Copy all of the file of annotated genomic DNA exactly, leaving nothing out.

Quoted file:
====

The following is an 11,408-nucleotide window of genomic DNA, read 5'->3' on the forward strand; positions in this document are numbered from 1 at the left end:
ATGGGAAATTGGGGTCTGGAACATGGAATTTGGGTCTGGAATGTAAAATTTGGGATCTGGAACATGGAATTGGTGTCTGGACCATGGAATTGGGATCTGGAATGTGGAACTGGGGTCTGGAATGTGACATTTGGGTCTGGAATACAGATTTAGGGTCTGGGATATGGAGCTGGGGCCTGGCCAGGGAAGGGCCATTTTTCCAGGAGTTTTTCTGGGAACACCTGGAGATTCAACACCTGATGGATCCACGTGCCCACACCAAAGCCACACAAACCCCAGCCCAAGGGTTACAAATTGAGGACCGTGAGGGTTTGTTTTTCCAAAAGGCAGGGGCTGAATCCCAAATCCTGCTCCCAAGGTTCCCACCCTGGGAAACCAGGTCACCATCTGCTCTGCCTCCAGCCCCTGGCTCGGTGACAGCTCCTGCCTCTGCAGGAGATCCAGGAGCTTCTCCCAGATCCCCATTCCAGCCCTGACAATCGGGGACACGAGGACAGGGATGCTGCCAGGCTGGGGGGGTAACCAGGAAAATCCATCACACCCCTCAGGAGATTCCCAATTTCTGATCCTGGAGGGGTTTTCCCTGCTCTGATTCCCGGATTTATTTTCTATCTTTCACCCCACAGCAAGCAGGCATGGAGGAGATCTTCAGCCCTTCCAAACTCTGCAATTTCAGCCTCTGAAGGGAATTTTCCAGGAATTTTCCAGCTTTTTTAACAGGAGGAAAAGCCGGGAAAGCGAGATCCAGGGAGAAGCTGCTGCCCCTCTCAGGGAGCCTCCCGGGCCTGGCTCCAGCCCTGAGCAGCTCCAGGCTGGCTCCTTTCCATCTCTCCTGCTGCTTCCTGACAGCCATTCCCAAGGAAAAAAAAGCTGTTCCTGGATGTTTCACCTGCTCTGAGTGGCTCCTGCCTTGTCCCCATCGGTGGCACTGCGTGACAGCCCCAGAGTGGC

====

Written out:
The following is an 11,408-nucleotide window of genomic DNA, read 5'->3' on the forward strand; positions in this document are numbered from 1 at the left end:
ATGGGAAATTGGGGTCTGGAACATGGAATTTGGGTCTGGAATGTAAAATTTGGGATCTGGAACATGGAATTGGTGTCTGGACCATGGAATTGGGATCTGGAATGTGGAACTGGGGTCTGGAATGTGACATTTGGGTCTGGAATACAGATTTAGGGTCTGGGATATGGAGCTGGGGCCTGGCCAGGGAAGGGCCATTTTTCCAGGAGTTTTTCTGGGAACACCTGGAGATTCAACACCTGATGGATCCACGTGCCCACACCAAAGCCACACAAACCCCAGCCCAAGGGTTACAAATTGAGGACCGTGAGGGTTTGTTTTTCCAAAAGGCAGGGGCTGAATCCCAAATCCTGCTCCCAAGGTTCCCACCCTGGGAAACCAGGTCACCATCTGCTCTGCCTCCAGCCCCTGGCTCGGTGACAGCTCCTGCCTCTGCAGGAGATCCAGGAGCTTCTCCCAGATCCCCATTCCAGCCCTGACAATCGGGGACACGAGGACAGGGATGCTGCCAGGCTGGGGGGGTAACCAGGAAAATCCATCACACCCCTCAGGAGATTCCCAATTTCTGATCCTGGAGGGGTTTTCCCTGCTCTGATTCCCGGATTTATTTTCTATCTTTCACCCCACAGCAAGCAGGCATGGAGGAGATCTTCAGCCCTTCCAAACTCTGCAATTTCAGCCTCTGAAGGGAATTTTCCAGGAATTTTCCAGCTTTTTTAACAGGAGGAAAAGCCGGGAAAGCGAGATCCAGGGAGAAGCTGCTGCCCCTCTCAGGGAGCCTCCCGGGCCTGGCTCCAGCCCTGAGCAGCTCCAGGCTGGCTCCTTTCCATCTCTCCTGCTGCTTCCTGACAGCCATTCCCAAGGAAAAAAAAGCTGTTCCTGGATGTTTCACCTGCTCTGAGTGGCTCCTGCCTTGTCCCCATCGGTGGCACTGCGTGACAGCCCCAGAGTGGC